Again, I suppose any law can be passed that says almost anything, but do you see huge problems in the Philippines even getting their hands on the information to even know what income is being earned from outside the Philippines?
Other Methods of Earning:
Another way I earn online is by creating and selling a product. I have a site which sells custom maps, which I make to order using a commercial mapping software. The client visits my website, orders what s/he wants, I make the map to order and ship it to the client electronically, attached to an email. The customer then pays me via my US PayPal account.
The client is in the US, the maps are delivered to the US and the money never leaves the USA.
Not only is this NOT “making money from the Internet” in any definition which makes sense to me, but whatever I earn comes directly from a US person or corporation paid directly to my US credit union or my US-based PayPal account.
Do I report this money to the US IRS when I file my taxes? Absolutely, that’s the law, but I fail to see any direct involvement with the Philippines.
Regarding Philippine Tax Law Changes … If I Live Long Enough:
That was my first thought regarding Gary’s query, I guess because I have already lived as long as I have in the Philippines.
If the Philippine government can enact a law that taxes me differently than I am currently taxed within my earning lifetime, well, more power to them.
The Philippine tax code instructions seem pretty clear that I do not have to report income that is earned outside the Philippines now. That. of course, could change. The Philippines is a sovereign nation and they certainly could change the rules, and I certainly will follow.
But just take a look, for example at the recently hotly debated Philippine Reproductive Health bill. Eleven years from introduction to being signed into law.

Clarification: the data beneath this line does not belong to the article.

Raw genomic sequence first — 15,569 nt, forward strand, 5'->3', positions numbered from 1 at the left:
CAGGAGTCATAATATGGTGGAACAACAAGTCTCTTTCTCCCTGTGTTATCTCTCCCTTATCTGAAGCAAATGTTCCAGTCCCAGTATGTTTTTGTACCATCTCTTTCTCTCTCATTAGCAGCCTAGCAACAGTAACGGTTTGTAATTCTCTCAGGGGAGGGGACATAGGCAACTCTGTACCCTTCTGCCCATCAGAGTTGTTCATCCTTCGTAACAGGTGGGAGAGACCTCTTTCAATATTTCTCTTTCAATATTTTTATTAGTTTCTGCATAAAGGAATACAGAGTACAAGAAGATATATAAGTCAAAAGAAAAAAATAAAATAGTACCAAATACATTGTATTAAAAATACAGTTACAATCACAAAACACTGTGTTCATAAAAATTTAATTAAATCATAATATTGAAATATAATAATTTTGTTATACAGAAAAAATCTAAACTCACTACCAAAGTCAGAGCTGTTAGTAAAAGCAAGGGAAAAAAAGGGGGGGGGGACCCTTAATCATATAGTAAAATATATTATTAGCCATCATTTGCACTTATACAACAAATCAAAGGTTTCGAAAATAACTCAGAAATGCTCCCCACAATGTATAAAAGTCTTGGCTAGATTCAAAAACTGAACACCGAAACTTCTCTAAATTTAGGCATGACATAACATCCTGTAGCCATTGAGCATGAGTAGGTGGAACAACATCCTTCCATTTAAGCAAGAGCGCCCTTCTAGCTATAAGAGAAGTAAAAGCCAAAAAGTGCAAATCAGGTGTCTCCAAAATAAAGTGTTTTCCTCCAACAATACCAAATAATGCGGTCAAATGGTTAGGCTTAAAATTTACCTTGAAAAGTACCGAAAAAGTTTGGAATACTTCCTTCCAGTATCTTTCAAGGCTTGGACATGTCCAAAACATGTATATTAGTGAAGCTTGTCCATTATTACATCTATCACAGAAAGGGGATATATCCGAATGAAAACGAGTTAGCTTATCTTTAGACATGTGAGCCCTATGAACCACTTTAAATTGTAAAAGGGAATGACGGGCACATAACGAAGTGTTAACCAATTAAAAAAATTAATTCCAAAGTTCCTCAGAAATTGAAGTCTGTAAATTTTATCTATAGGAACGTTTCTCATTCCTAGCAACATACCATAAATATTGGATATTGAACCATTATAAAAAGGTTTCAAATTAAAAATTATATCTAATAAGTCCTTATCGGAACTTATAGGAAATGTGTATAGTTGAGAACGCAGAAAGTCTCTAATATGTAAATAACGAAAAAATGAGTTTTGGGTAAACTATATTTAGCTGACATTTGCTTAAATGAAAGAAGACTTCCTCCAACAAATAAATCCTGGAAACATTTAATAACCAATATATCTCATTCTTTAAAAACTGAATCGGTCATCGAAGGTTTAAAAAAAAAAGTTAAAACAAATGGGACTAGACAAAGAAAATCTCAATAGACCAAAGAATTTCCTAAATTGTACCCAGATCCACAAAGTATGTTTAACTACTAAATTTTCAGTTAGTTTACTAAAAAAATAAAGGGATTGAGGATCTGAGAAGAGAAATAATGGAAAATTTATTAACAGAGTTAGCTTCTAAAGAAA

That’s actually a not an atypical length of time to get a law passed here.
Another example would be Philippine RA 9225, the “Dual Citizen” law which took years to get finalized and passed, and then several more years until the IRR was actually published and made its way ‘round the world to various embassies and consulates. Even today you’ll find reams of conflicting data on official sites about the process of reacquiring Philippine citizenship.
Bottom line is, if such a law or interpretation of the regulations becomes the law of the land here in the Philippines, I’ll comply with whatever the law compels me to do.
Taxes are just not that big of a deal to me. To the best of my knowledge I comply fully with US law and Philippine law to day, and I’ll continue to do so if the laws change on either side of the Pacific.
In fact, I’m kind of happy to pay taxes, because the alternative would be to be broke and not bringing in any money. So many people write and tell me hard luck story after hard luck story about being in a situation like this. Taxes are never more than a relatively small percentage of what I earn, so I basically pay them with a smile and move on to making even more money.
Also, since I am now over 70, not only can I earn as much as I want without reducing my Social Security retirement, every dollar Ido earn goes toward actually increasing my monthly SS earnings. Can’t beat that.
If It Happens, It Happens. Not Holding My Breath
With respect to the rumored “Internet Income” issue, I’ll just wait and see. May never happen. And if the Philippines does come up with a way to tax me, don’t forget I’ll get a dollar for dollar credit against my US income taxes for anything I pay to the Philippines, so it will pretty much be a “wash”.
Meanwhile, I’ll just keep on having more fun in the Philippines and not worry about how Life Can Be Taxing in the Philippines.